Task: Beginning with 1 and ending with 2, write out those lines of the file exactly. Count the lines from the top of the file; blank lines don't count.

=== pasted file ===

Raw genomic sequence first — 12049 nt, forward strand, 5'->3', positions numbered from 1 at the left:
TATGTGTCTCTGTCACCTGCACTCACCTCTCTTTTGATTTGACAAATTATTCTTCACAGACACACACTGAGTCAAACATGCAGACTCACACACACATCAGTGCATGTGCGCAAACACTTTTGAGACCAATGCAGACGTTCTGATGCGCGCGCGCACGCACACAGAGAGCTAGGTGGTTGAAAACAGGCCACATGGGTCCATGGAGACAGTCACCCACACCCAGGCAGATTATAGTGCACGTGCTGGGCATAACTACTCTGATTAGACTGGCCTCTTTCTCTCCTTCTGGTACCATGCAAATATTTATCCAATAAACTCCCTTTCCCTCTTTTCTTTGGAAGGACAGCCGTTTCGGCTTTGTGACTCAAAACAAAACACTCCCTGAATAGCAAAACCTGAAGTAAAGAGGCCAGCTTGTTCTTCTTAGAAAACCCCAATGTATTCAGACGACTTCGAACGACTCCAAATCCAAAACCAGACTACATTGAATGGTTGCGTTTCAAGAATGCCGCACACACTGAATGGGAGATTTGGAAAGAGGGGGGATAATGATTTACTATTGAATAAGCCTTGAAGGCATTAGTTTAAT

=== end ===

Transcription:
Raw genomic sequence first — 12049 nt, forward strand, 5'->3', positions numbered from 1 at the left:
TATGTGTCTCTGTCACCTGCACTCACCTCTCTTTTGATTTGACAAATTATTCTTCACAGACACACACTGAGTCAAACATGCAGACTCACACACACATCAGTGCATGTGCGCAAACACTTTTGAGACCAATGCAGACGTTCTGATGCGCGCGCGCACGCACACAGAGAGCTAGGTGGTTGAAAACAGGCCACATGGGTCCATGGAGACAGTCACCCACACCCAGGCAGATTATAGTGCACGTGCTGGGCATAACTACTCTGATTAGACTGGCCTCTTTCTCTCCTTCTGGTACCATGCAAATATTTATCCAATAAACTCCCTTTCCCTCTTTTCTTTGGAAGGACAGCCGTTTCGGCTTTGTGACTCAAAACAAAACACTCCCTGAATAGCAAAACCTGAAGTAAAGAGGCCAGCTTGTTCTTCTTAGAAAACCCCAATGTATTCAGACGACTTCGAACGACTCCAAATCCAAAACCAGACTACATTGAATGGTTGCGTTTCAAGAATGCCGCACACACTGAATGGGAGATTTGGAAAGAGGGGGGATAATGATTTACTATTGAATAAGCCTTGAAGGCATTAGTTTAAT